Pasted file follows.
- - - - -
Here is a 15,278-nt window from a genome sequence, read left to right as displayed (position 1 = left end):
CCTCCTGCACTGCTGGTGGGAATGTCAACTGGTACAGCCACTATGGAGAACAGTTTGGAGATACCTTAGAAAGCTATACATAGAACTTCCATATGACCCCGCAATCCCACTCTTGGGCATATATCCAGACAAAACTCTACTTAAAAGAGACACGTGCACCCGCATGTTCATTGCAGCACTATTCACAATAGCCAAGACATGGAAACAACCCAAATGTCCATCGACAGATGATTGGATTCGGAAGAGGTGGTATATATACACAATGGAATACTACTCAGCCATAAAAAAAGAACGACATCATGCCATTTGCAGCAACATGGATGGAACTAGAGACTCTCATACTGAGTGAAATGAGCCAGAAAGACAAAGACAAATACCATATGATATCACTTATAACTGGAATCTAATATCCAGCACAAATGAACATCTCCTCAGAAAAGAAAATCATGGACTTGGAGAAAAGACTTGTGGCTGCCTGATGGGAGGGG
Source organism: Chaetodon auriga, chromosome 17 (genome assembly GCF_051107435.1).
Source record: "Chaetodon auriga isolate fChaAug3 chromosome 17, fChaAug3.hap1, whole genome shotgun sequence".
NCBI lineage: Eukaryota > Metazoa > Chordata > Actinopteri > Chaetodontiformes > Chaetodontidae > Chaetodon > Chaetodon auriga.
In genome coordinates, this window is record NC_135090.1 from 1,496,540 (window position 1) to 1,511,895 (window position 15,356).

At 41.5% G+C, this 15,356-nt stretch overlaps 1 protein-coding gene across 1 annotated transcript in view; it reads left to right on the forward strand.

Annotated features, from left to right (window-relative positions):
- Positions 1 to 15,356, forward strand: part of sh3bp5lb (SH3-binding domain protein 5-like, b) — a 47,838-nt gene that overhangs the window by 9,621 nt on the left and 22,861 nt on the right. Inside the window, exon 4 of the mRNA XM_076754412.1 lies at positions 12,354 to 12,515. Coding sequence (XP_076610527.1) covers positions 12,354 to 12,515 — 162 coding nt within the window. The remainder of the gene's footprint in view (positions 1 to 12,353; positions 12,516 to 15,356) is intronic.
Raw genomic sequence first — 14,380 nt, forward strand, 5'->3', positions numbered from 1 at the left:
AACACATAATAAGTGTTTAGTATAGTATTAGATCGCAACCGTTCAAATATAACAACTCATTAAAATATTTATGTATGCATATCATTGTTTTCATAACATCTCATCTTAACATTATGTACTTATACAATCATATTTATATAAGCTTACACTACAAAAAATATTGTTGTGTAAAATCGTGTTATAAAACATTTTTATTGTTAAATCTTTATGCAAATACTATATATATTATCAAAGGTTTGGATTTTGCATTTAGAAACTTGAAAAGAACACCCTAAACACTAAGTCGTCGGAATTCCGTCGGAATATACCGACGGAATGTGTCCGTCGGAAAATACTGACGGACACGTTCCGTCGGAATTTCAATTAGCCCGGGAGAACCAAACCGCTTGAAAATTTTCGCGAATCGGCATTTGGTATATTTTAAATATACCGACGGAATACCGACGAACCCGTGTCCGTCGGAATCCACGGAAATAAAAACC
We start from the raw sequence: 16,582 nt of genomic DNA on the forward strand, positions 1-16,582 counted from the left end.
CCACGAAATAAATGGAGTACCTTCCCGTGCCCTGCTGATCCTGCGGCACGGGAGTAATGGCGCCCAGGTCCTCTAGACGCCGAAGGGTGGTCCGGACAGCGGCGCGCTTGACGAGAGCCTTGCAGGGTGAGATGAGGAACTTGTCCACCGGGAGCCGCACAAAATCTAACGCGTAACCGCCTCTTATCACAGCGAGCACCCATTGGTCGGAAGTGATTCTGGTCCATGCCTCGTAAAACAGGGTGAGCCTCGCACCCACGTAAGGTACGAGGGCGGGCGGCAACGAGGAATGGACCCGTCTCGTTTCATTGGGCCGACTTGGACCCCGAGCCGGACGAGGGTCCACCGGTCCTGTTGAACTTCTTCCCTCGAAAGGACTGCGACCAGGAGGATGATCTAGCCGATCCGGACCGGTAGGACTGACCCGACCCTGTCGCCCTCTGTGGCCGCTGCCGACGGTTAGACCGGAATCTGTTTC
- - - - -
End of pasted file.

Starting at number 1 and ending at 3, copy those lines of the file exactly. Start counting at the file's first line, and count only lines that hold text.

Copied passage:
Here is a 15,278-nt window from a genome sequence, read left to right as displayed (position 1 = left end):
CCTCCTGCACTGCTGGTGGGAATGTCAACTGGTACAGCCACTATGGAGAACAGTTTGGAGATACCTTAGAAAGCTATACATAGAACTTCCATATGACCCCGCAATCCCACTCTTGGGCATATATCCAGACAAAACTCTACTTAAAAGAGACACGTGCACCCGCATGTTCATTGCAGCACTATTCACAATAGCCAAGACATGGAAACAACCCAAATGTCCATCGACAGATGATTGGATTCGGAAGAGGTGGTATATATACACAATGGAATACTACTCAGCCATAAAAAAAGAACGACATCATGCCATTTGCAGCAACATGGATGGAACTAGAGACTCTCATACTGAGTGAAATGAGCCAGAAAGACAAAGACAAATACCATATGATATCACTTATAACTGGAATCTAATATCCAGCACAAATGAACATCTCCTCAGAAAAGAAAATCATGGACTTGGAGAAAAGACTTGTGGCTGCCTGATGGGAGGGG
Source organism: Chaetodon auriga, chromosome 17 (genome assembly GCF_051107435.1).